I’d say we’re in a unique situation. While the Indian publishing space continues to be very vibrant and dynamic, its also important to bear in mind that the readership numbers, or consumer base for books in India, still continues to be small when compared to the some of the English markets in the rest of the world. This comes with its own imperatives and limitations where the Indian publishing industry is concerned.
What kind of roadblocks have you faced with the agency?
We launched in the middle of the pandemic, so knew it was an unusual time to start a new venture. Having said that, I think we’re very lucky to have found some truly wonderful authors and books to represent, in the year that we’ve been around. We’ve been selective with the number of books we take on at a given time, and I’m very happy with how publishers have shared our excitement for the books we represent. So, not really complaining!
Who are some of the new authors ahead that one must look out for?
We’ve just seen the first book A Suitable Agency signed — The Illuminated by Anindita Ghose — published to great acclaim. We’re very excited about every book we represent on our list, but just in terms of the next few months, the books that will see the light of day are the autobiography of Remo Fernande, an incredibly rich and vibrant life recounted fabulously by him; Operation Haygreeva, a fantastic, edge-of-the-seat thriller by Aloka Prabhakar, a debut writer who is a former intelligence officer (it’s already being made for the OTT platform); The Blue Book, an exquisite writer’s journal with illustrations by the immensely talented Amitava Kumar; The Colony of Shadows, an extraordinary work of speculative fiction by Bikram Sharma; KR Meera’s magnum opus, Assasin, set against the backdrop of a dangerously changing nation, and a very powerful and moving new novel by the supremely talented Vikas Khanna, to name a few.
There are several more that we will see published over the next couple of years, extraordinary voices and strong narratives which we’re very proud to represent — whether it’s Ameya Nagarajan and Pallavi Nath challenging society’s complicity in Fatphobia in India, or Radhika Iyengar’s stupendous debut Fire on the Ganges where she sheds light on a particular community in Benares. Our list of fiction is similarly inspiring. Riva Razdan’s very refreshing and unputdownable The Naani Diaries, Aayush Gupta’s darkly subversive take on Devdas, and we have some fantastic books for younger readers by accomplished writers like Kartik Shankar, Fiona Fernandes and Anukriti Upadhyay. A Suitable Agency regularly represents debut writers. Around half our list has first time writers who have compelling stories to tell.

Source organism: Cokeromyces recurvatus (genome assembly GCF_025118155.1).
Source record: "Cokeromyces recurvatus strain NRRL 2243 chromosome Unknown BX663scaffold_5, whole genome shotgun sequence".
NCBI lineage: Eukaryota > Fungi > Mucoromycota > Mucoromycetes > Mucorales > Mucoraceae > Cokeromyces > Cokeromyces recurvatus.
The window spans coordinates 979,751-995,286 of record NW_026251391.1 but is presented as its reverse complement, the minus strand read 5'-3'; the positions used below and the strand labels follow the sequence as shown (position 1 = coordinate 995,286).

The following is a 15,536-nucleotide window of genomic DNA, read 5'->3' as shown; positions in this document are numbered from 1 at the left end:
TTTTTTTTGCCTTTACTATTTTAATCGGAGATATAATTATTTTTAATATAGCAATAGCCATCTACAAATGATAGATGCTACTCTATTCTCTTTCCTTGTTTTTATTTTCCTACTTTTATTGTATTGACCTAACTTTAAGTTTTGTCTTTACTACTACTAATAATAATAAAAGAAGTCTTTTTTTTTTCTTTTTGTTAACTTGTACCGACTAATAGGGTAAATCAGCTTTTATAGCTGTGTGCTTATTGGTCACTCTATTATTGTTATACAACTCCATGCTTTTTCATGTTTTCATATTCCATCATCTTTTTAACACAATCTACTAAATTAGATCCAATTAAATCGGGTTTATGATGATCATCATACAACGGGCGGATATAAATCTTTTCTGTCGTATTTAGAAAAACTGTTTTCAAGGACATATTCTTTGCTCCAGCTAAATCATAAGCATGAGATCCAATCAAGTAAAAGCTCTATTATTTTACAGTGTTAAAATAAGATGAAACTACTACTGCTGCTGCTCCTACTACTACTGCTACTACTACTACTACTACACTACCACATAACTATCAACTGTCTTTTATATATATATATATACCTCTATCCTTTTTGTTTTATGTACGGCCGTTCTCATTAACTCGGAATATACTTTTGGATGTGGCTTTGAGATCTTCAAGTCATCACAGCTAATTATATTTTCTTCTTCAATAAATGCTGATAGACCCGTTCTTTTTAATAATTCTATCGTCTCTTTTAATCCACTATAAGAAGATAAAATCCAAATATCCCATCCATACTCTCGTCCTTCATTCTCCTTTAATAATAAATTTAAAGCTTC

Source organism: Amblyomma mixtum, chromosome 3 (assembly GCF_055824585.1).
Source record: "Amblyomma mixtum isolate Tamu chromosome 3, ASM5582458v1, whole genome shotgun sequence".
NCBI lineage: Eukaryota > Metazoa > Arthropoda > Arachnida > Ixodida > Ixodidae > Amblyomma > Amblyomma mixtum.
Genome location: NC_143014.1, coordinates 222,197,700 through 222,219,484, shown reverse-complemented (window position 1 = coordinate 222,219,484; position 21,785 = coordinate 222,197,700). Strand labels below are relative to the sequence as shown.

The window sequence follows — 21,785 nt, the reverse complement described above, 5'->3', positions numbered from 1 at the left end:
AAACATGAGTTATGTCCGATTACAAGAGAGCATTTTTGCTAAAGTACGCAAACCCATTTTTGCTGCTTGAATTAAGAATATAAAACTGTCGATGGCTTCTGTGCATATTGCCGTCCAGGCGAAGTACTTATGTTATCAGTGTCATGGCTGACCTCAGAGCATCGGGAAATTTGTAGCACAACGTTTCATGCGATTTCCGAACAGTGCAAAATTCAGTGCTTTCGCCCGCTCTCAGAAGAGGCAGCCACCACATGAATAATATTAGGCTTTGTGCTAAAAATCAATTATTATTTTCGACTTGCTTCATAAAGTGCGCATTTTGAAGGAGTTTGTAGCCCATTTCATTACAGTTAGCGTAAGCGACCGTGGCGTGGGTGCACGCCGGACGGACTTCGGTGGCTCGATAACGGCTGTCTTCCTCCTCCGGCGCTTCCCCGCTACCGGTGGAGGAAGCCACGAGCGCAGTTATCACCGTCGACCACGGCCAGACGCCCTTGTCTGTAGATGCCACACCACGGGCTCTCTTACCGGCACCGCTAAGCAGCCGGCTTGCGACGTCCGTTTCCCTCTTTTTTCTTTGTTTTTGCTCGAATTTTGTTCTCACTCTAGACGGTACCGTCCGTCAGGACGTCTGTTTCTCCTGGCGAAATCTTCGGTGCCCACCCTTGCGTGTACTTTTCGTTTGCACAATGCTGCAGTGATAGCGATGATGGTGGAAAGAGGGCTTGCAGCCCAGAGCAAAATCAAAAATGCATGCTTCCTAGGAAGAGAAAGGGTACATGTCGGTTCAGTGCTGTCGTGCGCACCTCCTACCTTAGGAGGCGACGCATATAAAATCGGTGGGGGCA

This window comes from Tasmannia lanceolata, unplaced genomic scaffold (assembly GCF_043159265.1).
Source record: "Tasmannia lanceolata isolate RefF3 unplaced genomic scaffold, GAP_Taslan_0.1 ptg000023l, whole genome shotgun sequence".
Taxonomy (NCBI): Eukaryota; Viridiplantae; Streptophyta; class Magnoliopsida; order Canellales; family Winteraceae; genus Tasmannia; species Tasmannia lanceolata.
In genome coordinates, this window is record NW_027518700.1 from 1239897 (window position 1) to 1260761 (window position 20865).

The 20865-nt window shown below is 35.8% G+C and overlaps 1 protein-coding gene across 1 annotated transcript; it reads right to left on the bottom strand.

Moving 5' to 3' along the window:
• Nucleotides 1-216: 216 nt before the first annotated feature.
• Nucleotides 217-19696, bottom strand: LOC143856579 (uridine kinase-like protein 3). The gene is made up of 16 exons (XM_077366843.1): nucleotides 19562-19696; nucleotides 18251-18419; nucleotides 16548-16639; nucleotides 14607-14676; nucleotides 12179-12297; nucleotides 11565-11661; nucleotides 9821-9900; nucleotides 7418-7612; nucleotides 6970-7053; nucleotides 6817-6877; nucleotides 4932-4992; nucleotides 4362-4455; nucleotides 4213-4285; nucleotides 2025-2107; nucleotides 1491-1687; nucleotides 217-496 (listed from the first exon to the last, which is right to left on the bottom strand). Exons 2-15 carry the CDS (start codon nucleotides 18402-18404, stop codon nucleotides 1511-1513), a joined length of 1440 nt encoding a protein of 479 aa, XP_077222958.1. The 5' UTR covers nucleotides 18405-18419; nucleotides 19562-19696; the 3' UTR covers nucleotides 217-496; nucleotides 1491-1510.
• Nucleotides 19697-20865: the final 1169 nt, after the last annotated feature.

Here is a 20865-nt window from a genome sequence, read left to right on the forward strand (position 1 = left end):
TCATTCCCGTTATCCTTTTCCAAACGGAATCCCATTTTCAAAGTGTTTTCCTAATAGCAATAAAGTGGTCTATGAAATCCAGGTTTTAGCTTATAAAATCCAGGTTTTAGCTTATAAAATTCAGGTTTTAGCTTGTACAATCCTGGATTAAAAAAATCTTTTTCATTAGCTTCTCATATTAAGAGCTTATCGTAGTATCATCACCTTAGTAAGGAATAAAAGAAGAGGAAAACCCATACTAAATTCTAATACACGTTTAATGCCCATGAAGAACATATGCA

Publishing has always been a dynamic industry, constantly evolving. Where do you think it is headed towards now?
I think the past year has brought about significant changes across all industries, and publishing isn’t immune to these. More readers have discovered other formats like e-books and audio books, and hopefully these will continue to grow. Although there will always be a great fondness for books in print. We’ve seen books also being adapted for OTT platforms or as films. So I think the trajectory or the journey of a book now has many more avatars or manifestations — whether it is format, or languages, or newer markets.
This past year has also been a time of major change for bookstores, with several having to shut down or change the way they operate. Time will tell how many will continue to survive in this new world we inhabit. I think we will continue to see shifts as we go along but there will always be a demand for good books and writing.
In a time like ours, amidst a pandemic and constant disasters plaguing our collective consciousness, what role does literature play, or can play?
A very important role I think. Books have always been companions, our educators and sometimes our conscience keepers as well. We connect emotionally with books as readers, and I know of many instances where books have been the treasured companions of people through these very difficult times. The power of stories and strong narratives sustains us when times are tough, just as they do when times are good.
Lastly, what’s next?
At A Suitable Agency what excites us most is a new book idea — whether its finding the right voice and author to write that book, or discovering it through the submissions wereceive (we accept submissions across all genres). We’re also particularly interested in representing works that reflect the diversity of voices and experiences. And alongside some really strong works of fiction, and non-fiction voices, we’re keen on representing translations from Indian languages. As we enter year two, we’re really looking forward to many more exciting books and projects from the agency!
This interview is an all exclsuive from our September Bookazine. To read more such articles follow the link here.
Text Nidhi Verma